by Sage Brousseau.
There is no food more quintessentially Southern New England than the cranberry, documentation from Ocean Spray even suggests that the first commercial cranberry harvest took place in Dennis, Massachusetts in 1816. Not only are cranberries one of only three berries native to the U.S. (blueberries and Concord grapes are the other two), it is also considered a superfood full of antioxidants and rich in vitamin C and fiber.
Eating foods with antioxidants in them are believed to protect the body from “free radicals”, which are cells that have been damaged. These “free radicals” are missing an important molecule, which wreak havoc on your body by searching out a healthy molecule to pair with; which in turn robs that molecule of what keeps it healthy and damages that cell’s DNA. Antioxidants help keep “free radicals” in check. Composed of nutrients, vitamins, and minerals, the antioxidants help repair the damage to cells that free radicals have gotten a hold of and helps keep your immune system strong. Cranberries are higher in antioxidants than almost all other fruits and vegetables out there (outranking cherries, red grapes, and broccoli)!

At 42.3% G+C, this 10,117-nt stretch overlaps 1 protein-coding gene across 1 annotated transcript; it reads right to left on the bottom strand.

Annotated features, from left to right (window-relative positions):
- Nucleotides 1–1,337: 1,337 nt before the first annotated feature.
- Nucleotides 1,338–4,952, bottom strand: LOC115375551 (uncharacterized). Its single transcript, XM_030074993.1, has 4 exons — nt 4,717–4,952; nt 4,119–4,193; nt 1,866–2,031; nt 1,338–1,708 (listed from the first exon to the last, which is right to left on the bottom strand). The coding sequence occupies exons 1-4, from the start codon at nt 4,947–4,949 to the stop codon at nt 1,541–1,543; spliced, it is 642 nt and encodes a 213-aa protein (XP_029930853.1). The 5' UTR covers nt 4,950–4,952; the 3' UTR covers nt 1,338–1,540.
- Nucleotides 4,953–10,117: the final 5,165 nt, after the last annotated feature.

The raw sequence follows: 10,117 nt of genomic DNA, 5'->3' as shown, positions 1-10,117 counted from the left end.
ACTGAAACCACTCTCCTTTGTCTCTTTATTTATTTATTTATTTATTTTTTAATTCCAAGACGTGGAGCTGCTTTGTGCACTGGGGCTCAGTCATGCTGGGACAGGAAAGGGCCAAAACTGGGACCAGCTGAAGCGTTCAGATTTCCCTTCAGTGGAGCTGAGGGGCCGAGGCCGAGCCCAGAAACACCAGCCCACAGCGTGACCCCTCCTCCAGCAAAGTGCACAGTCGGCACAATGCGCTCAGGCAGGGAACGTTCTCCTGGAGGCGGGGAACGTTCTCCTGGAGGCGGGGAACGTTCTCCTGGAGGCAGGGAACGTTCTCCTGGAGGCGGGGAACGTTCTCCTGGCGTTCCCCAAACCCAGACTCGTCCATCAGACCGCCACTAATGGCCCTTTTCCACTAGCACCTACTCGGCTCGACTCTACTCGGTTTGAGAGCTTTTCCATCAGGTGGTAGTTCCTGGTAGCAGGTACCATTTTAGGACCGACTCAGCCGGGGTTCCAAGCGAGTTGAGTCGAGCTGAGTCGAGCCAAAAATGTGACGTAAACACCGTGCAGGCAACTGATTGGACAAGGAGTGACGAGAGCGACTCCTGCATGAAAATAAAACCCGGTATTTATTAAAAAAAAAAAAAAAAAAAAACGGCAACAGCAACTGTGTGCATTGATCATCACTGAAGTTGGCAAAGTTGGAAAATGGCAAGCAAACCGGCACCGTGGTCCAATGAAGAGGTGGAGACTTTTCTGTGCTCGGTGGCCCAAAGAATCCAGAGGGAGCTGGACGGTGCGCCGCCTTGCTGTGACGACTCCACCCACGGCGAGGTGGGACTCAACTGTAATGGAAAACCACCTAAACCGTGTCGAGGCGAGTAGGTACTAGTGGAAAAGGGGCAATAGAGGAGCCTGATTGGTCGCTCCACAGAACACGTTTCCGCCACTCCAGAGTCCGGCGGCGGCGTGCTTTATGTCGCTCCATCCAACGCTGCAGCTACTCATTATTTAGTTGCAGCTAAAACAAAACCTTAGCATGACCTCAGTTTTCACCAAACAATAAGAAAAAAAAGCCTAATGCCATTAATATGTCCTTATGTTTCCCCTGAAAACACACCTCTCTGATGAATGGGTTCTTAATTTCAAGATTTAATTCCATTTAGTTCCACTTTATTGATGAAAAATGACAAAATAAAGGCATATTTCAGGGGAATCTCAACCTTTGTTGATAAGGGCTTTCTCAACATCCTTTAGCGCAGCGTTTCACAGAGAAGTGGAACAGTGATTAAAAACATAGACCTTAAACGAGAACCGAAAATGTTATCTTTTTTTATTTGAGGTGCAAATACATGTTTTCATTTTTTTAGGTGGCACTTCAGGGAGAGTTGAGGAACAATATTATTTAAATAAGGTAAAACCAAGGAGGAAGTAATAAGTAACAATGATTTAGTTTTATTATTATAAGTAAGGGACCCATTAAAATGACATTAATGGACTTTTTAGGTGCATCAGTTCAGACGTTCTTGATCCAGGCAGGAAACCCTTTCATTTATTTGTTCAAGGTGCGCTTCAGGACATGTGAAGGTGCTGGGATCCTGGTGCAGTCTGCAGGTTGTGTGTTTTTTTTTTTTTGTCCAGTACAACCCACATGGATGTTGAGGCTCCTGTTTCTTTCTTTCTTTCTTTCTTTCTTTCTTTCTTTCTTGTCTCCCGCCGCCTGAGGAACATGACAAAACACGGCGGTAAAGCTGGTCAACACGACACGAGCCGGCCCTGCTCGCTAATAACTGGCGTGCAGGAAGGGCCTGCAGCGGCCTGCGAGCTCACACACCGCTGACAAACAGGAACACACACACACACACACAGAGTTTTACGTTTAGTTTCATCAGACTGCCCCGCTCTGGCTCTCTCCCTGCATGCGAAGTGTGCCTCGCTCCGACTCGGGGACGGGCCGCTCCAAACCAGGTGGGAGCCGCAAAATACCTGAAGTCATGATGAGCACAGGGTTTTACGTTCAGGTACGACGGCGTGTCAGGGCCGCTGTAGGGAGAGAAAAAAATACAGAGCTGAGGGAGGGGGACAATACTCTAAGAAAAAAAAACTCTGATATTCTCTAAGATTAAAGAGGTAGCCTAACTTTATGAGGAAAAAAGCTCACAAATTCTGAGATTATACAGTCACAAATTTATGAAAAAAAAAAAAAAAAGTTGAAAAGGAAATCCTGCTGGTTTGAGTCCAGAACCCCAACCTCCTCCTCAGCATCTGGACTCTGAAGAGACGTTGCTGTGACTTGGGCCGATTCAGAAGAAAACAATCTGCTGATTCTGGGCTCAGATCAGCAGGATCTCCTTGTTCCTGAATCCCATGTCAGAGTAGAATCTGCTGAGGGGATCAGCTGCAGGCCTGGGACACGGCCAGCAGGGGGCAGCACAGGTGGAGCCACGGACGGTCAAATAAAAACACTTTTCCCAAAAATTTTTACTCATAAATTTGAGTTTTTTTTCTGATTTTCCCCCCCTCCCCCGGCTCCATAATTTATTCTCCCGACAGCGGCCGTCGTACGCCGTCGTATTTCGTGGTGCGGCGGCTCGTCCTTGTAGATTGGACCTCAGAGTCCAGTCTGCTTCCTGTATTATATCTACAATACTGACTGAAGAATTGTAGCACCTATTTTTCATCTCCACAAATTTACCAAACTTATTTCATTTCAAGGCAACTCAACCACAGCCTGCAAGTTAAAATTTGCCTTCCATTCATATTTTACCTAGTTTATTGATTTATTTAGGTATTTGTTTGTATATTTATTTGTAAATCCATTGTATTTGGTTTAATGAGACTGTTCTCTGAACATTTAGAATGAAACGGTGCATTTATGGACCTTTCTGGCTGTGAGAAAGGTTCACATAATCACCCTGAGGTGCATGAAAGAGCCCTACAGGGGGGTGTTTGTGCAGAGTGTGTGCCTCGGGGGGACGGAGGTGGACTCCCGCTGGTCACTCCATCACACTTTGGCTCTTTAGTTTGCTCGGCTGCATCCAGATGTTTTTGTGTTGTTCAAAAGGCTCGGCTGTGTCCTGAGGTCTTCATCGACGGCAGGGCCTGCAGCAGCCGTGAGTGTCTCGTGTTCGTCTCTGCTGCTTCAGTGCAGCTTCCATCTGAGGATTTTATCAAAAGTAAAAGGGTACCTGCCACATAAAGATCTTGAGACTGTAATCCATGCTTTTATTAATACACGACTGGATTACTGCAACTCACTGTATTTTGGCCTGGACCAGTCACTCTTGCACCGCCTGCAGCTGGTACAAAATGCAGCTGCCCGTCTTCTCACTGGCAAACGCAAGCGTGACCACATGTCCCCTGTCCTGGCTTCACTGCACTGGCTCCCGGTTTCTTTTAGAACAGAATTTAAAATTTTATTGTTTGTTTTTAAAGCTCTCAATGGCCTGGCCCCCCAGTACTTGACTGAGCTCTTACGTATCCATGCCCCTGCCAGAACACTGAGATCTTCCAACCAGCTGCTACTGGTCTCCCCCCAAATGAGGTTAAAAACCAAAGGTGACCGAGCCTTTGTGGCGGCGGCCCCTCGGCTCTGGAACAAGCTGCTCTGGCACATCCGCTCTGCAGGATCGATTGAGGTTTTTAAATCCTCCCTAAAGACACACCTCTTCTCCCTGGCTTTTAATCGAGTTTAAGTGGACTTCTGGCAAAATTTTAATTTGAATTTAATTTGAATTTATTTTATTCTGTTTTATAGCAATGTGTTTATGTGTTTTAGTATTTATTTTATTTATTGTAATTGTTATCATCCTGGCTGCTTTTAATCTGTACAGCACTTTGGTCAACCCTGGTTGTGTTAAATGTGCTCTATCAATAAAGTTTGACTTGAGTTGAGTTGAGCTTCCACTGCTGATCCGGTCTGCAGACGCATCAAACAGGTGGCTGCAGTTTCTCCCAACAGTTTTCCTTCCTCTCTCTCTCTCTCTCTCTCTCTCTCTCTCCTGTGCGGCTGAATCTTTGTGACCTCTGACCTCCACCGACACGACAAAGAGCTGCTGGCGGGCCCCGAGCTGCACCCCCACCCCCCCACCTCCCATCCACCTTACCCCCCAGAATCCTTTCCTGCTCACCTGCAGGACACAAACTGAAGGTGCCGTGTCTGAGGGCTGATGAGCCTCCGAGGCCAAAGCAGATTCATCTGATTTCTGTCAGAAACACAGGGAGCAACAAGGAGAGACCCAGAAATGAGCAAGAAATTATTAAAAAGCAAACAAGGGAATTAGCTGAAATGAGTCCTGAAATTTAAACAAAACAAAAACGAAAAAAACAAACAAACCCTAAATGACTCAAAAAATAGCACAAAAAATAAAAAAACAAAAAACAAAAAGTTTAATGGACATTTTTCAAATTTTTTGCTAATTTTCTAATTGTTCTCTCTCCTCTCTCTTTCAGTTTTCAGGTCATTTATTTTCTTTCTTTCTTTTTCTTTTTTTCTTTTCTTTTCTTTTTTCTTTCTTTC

Since cranberries are in season and freshest September through December, it’s no wonder they are a staple of holiday cooking and eating. Try this tasty cranberry bread recipe from the Cape Cod Cranberry Growers Association:
1/2 C. Butter
1 Tbs. Grated Orange Peel
3 Large Eggs, Beaten
2 1/2 C. Flour
1 Tsp. Baking Soda
2 C. Fresh or Frozen Cranberries, Chopped
1 C. Sugar
3/4 C. Buttermilk
1/4 Tsp. Salt
3/4 C. Pecans, Chopped (optional)
Preheat oven to 350°. Spray bottom only of 9″ X 5″ loaf pan with cooking spray. Beat butter, sugar, orange peel and vanilla in a large bowl until light and fluffy. Add eggs, mixing well. Combine flour, baking soda and salt, add to creamed mixture alternately with buttermilk, beating at low speed just until blended. Fold cranberries and nuts into batter. Turn into prepared pan, spreading evenly. Bake until wooden pick inserted in center comes out clean, about 50 to 60 minutes. Cool slightly in pan. Remove from pan and cool completely on wire rack.
Sage Brousseau is a photographer, gardening dabbler, and lover of local art and local food. Born and raised in Massachusetts, she’s called the South Shore home for over 10 years. Sage shows her photography in the Boston area with recent exhibits at Panopticon Gallery, Atlantic Wharf Gallery, and the Dillon Gallery at the South Shore Arts Center in Cohasett. www.sagebrousseau.com